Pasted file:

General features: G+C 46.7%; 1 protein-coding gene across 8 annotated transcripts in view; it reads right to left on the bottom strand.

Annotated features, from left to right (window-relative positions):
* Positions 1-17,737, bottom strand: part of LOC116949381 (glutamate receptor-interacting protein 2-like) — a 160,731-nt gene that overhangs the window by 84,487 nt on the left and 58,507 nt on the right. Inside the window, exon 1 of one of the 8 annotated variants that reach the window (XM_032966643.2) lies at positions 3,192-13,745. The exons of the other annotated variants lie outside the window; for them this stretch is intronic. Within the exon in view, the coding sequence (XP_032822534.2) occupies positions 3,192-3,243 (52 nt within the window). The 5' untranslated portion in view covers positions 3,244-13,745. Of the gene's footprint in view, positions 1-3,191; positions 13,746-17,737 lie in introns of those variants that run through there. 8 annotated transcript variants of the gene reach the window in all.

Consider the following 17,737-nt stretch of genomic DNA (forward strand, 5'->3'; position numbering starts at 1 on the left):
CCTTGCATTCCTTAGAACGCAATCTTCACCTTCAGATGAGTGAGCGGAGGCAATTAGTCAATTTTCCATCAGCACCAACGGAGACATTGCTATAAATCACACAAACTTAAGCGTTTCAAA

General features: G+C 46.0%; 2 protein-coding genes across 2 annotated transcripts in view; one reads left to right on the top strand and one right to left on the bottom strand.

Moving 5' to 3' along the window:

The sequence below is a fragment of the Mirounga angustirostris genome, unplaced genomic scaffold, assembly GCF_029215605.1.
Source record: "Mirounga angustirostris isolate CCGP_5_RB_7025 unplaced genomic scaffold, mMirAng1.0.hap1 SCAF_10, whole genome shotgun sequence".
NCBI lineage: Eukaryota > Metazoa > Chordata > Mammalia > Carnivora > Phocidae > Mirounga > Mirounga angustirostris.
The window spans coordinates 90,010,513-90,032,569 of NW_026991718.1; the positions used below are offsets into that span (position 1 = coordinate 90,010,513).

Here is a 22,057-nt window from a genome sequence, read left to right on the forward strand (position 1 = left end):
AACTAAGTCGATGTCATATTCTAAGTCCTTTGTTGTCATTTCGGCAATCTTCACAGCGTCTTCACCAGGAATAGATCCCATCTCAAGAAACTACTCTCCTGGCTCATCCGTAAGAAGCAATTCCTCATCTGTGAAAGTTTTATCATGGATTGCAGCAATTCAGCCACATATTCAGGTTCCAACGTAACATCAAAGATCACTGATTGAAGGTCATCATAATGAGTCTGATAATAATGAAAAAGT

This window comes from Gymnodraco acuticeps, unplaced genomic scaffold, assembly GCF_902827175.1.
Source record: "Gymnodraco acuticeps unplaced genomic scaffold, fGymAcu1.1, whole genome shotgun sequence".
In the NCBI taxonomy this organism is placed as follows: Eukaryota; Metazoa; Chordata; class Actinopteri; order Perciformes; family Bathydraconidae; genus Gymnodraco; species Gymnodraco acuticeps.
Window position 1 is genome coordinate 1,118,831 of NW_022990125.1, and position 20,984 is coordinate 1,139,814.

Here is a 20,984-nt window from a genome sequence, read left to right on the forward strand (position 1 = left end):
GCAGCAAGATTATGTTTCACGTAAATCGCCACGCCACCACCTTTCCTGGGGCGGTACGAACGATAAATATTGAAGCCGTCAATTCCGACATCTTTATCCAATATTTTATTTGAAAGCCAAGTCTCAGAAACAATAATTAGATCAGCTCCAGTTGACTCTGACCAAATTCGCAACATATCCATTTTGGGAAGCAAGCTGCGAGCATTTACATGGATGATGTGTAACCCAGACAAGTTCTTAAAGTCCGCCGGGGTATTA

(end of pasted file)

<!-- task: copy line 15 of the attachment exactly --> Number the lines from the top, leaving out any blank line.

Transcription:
Source record: "Gymnodraco acuticeps unplaced genomic scaffold, fGymAcu1.1, whole genome shotgun sequence".